September 2004 update.
is a bit of news that has to be reported on this page, which is
not related to the current eruption of Mount Etna, and it is bad
news. On 15 September 2004, a French hiker was killed by lightning
in the Montagnola area, at 2640 m elevation on the south flank of
the volcano. In that moment, a violent thunderstorm had developed
over the mountain (which also deposited a significant quantity of
hail that gave Etna a "winterly" appearance thereafter).
According to a report in the local newspaper "La Sicilia"
(17 September 2004), the victim, a 49-years old mountain guide (!)
from Paris, had climbed to the area alone in spite of the increasingly
bad weather. It seems that he intended to check the conditions for
viewing the active lava flows before leading an excursion group
to the place during the following days.
7 September 2004 update. Information regarding the current state of Mount Etna's activity is provided by the Catania section of the Istituto Nazionale di Geofisica e Vulcanologia (INGV-CT) and Charles Rivière's "Etna Volcan Sicilien" (the latter also includes photographs).
21 March 2004 update. Updating of this page will be discontinued from now on. I am really sorry for that but this is a necessary step, for a number of reasons, including serious time constraints as I am engaged in a number of scientific and educational activities. However, photographs and summarizing descriptions of future eruptive events will be posted on this site. Furthermore, reference will be made to other sources of information in the case of renewed eruptive activity. The first place to look at is "Etna Volcan Sicilien", whose author Charles Rivière frequently visits Etna and faithfully shares his observations and photographs on-line. Scientific information on significant eruptive events is provided by the Catania section of the Istituto Nazionale di Geofisica e Vulcanologia (INGV-CT), whose staff frequently provides reports via the Volcano Listserver and in the Bulletin of the Global Volcanism Network. "Italy's Volcanoes" will continue to serve as a prime source of information regarding the Italian volcanoes, aiming at placing individual volcanoes and their eruptive histories into a broader context in space and time. In any case, the demise of the Etna news falls into a period when there is very little to report on the volcano, which has given us a highly welcome period of quiet after nearly eight years of frantic activity. The archived news documenting much of that period provide a vivid impression of my early years at Etna; they comprise an enormous treasure of experiences and emotions and represent a unique "diary" of a life on an active volcano. Although you will no longer find any "hot news" regarding Etna on this site, I hope that you will continue to enjoy visiting "Italy's Volcanoes" and explore the fascinating world of the volcanoes in this beautiful country.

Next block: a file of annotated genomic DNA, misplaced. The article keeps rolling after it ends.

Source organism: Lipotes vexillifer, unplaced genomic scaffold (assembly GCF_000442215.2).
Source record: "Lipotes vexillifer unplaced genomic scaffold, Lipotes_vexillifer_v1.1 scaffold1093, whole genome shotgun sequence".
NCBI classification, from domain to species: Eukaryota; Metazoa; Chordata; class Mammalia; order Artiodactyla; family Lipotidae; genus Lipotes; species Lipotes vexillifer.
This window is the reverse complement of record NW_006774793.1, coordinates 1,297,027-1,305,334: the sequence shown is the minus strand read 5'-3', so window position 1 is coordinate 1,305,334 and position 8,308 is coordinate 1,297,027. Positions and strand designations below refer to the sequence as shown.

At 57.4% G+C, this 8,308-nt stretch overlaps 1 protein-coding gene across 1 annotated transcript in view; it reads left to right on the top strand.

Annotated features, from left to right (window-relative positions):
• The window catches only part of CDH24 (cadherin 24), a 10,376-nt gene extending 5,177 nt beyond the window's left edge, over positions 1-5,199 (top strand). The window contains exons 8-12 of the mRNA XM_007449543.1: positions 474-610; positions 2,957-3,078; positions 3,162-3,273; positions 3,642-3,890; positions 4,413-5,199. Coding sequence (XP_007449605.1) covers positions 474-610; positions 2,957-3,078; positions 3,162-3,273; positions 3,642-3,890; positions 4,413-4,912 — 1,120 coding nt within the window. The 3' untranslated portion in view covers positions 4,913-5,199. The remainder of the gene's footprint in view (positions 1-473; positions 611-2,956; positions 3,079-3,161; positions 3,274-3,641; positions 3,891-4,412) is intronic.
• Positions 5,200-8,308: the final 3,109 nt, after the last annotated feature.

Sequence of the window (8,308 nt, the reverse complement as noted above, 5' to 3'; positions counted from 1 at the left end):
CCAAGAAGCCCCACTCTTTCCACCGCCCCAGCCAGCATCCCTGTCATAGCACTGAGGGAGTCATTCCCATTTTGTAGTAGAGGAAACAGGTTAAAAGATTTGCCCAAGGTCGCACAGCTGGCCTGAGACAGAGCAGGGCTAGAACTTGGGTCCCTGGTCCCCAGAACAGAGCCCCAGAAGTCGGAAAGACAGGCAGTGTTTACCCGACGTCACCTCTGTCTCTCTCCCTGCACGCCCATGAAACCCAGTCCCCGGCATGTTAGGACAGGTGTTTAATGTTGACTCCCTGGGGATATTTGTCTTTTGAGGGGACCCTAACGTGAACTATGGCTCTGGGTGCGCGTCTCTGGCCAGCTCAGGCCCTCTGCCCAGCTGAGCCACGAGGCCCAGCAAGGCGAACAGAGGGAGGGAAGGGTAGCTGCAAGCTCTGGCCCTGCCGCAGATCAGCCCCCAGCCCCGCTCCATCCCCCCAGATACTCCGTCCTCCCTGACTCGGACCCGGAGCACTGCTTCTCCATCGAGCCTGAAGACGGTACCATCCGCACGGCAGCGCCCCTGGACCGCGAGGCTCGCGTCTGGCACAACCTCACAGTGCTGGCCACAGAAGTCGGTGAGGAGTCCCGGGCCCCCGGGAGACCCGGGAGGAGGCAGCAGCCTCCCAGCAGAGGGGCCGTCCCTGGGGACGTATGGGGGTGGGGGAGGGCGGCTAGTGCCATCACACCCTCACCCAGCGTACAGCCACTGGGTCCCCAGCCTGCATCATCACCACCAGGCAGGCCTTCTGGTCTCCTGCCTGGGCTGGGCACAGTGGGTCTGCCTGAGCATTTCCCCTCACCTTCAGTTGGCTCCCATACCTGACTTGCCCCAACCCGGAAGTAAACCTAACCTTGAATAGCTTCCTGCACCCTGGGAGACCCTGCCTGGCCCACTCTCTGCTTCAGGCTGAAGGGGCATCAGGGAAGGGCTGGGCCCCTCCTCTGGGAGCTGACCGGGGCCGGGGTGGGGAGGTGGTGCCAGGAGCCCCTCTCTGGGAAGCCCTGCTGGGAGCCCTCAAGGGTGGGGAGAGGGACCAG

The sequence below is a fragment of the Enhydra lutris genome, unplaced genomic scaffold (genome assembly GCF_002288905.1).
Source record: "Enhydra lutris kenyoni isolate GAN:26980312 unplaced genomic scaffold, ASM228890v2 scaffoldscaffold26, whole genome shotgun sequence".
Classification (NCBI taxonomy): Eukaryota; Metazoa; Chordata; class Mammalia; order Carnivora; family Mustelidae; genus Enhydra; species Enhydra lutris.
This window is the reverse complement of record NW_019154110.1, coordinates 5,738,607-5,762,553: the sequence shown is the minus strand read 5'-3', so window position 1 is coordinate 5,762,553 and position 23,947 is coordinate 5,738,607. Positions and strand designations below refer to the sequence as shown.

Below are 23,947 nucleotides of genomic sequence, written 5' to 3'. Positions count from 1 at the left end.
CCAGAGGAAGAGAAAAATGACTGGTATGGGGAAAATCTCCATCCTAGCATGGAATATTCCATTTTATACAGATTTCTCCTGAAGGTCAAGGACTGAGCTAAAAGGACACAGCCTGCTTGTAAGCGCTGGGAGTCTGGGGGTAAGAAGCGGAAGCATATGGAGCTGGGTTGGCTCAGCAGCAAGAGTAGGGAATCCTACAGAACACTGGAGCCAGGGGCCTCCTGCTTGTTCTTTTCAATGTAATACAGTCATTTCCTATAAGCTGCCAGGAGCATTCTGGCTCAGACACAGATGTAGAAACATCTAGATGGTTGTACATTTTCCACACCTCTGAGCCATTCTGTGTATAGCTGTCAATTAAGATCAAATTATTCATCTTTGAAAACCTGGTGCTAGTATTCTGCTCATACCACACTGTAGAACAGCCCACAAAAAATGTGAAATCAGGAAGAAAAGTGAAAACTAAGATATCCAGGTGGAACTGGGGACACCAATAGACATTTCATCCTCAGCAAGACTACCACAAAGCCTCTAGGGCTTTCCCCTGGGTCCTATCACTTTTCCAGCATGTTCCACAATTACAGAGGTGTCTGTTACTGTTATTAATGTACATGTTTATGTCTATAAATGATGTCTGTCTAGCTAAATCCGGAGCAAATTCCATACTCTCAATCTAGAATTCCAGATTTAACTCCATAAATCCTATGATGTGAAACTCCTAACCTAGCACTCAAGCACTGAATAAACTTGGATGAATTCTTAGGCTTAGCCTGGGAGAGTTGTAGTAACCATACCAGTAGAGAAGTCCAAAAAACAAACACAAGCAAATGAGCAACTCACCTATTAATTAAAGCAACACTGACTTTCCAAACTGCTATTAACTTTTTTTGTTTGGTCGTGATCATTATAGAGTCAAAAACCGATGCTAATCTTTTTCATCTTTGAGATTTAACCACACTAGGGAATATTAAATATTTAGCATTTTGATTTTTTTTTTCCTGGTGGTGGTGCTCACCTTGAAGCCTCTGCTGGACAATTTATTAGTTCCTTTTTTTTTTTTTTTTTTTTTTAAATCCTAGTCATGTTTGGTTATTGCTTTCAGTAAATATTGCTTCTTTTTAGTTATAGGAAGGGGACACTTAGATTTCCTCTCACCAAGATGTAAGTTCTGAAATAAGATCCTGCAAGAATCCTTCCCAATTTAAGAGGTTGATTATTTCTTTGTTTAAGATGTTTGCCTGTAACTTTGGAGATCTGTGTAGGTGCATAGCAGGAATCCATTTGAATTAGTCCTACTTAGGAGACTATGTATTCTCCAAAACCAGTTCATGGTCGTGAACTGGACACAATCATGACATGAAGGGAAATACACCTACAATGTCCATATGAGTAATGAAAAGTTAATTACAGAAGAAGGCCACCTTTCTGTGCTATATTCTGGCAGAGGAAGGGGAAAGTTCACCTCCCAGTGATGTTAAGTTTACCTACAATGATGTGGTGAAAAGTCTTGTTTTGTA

Copyright © Boris Behncke, "Italy's Volcanoes: The Cradle of Volcanology"
Page set up on 27 May 1997, last modified on 17 September 2004